Although motors are a fundamental part of any motion system, selecting the right motor for an application is rarely an easy decision. There are various motor technologies to consider, and each has characteristics that can affect the design in different ways. Factors such as speed, torque, lifetime, mechanical envelope, accuracy and duty cycle will determine whether you choose a brushless DC, coreless DC or stepper motor.


Speed and Torque

Your motion system’s output speed requirement should be one of the first factors to consider when selecting your motor. Brushless DC motors are well-suited for higher speed operation. Coreless DC motors work well at moderate speeds. Higher speeds cause the brushes to wear, which can lead to a shorter lifetime. Stepper motors are electronically commutated, but their higher number of pole pairs makes them suitable to run at lower speeds.

Another factor to consider is the output torque requirement of your motion system. Engineers should focus on both the continuous torque for the application and the peak torque for a limited time during operation. Different motor technologies are characterized by different maximum continuous output torque capabilities. However, depending on the application, all three motor types may be capable of delivering the required output torque. Additionally, you may add a gearbox to increase your motion system’s output torque capability. Note that there is a corresponding reduction in output speed, according to the gear ratio.


Operating Lifetime

The motion system’s work is typically defined in a number of cycles per day and time per cycle, or hours of operation per day and duty cycle. With this information, you can determine the maximum number of hours the motion system needs to operate over the anticipated product life. This prediction will influence your motor selection. Brushed DC motors have a mechanical commutation system that wears over time, limiting their lifetime, while brushless DC and stepper motors are electronically commutated and do not have any of the associated wear, giving them a longer expected lifetime.

Bearings also influence the lifetime of a motion system. Sleeve bearings will provide a few thousand hours of life, while ball bearings will generally provide more than 10,000 hours of life. Of course, the radial and axial loads applied to the motion system’s shaft must fall within specified design limits. Additionally, increased heat inside the system may adversely affect the lifetime of the lubricants.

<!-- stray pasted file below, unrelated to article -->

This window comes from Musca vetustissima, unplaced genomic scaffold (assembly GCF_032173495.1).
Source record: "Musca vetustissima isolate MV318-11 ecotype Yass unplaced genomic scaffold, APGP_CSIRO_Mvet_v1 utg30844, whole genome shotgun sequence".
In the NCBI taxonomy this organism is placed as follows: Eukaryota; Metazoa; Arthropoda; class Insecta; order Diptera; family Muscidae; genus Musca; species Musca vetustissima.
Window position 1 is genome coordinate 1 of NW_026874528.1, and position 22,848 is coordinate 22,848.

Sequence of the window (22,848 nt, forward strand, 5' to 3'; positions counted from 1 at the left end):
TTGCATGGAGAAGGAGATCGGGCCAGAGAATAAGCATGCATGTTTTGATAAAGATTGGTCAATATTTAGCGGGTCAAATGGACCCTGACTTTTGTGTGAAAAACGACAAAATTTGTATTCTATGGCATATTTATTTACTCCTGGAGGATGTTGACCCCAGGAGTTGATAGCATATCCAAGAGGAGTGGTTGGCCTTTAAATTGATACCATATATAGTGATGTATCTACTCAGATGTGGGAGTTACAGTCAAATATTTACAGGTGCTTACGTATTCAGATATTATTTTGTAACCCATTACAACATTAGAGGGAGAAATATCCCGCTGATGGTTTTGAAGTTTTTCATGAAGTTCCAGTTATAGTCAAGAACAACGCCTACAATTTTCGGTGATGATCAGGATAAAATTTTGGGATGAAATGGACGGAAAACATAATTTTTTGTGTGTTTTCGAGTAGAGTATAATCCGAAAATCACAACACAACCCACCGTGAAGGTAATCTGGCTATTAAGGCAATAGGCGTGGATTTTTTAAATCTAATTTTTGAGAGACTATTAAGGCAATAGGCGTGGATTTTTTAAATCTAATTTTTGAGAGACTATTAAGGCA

Mechanical Envelope and System Accuracy

To achieve your required mechanical envelope, you must first confirm that the motor technology you choose is available in a diameter and length that will fit in its intended space. While speed and torque requirements can often be met by one or more motor types, and even by variations within a given technology, you must also be certain that the motor’s power capabilities are sufficient for the application.

With respect to system accuracy, both brushed and brushless DC motors require an encoder to track and control the position of the rotor. Standard encoders offer a range of resolutions within the same package size to meet varying application requirements. You can also increase resolution by adding a gearbox to the front of the motor. The resolution is multiplied by the gear ratio, so you can achieve precise positioning by combining the encoder and gearbox multipliers.

Stepper motors are constructed to provide positioning accuracy. The number of poles on the rotor will dictate the number of steps per revolution, producing a step angle for each pulse given to the motor. Drivers typically can increase this resolution via half-stepping or micro-stepping, creating intermediate electrical steps between mechanical steps. An optional gearbox may also provide additional resolution based on the gear ratio.


Duty Cycle

Typically, the motor does not run continuously in an application. It usually operates for a period and rests for a period. When it comes to duty cycle, pay attention to the motor’s temperature rise. All motors have a maximum rated temperature. Operating the motor above that temperature can damage its internal components. The amount of current the motor draws will influence the temperature rise; the higher the current, the faster the temperature will increase.

Since current is proportional to the torque output of the motor, you may be inclined to increase the current to increase the torque, keeping the motor’s overall size as small as possible. Keep in mind, however, that the on-time requirements for the cycle have to be balanced so the current drawn doesn’t cause the motor to exceed its maximum operating temperature.

Finally, don’t forget about environmental factors that may affect duty cycle. Will the motor be mounted to a base that can conduct heat away? Is there enough air flow around the motor to help keep it cool? Will the motor be housed inside an enclosure among heat-generating components that will raise the ambient temperature?


Stationary vs. Portable

If the product will be in a fixed location, you’ll have greater flexibility in regard to a motor’s size and weight. You can focus more on the performance characteristics you need for your application. For battery-powered mobile or ambulatory products, the motor’s current draw is critical. The lower the current draw—while the motor meets its performance requirements—the longer the battery can run between charges. Be sure to prioritize motor size and weight for battery-powered devices.

Every application presents many factors to consider during motor selection. When determining the most suitable motor technology for your application, you must carefully weigh all the factors and decide how they will affect motor performance so you can develop an optimal product.

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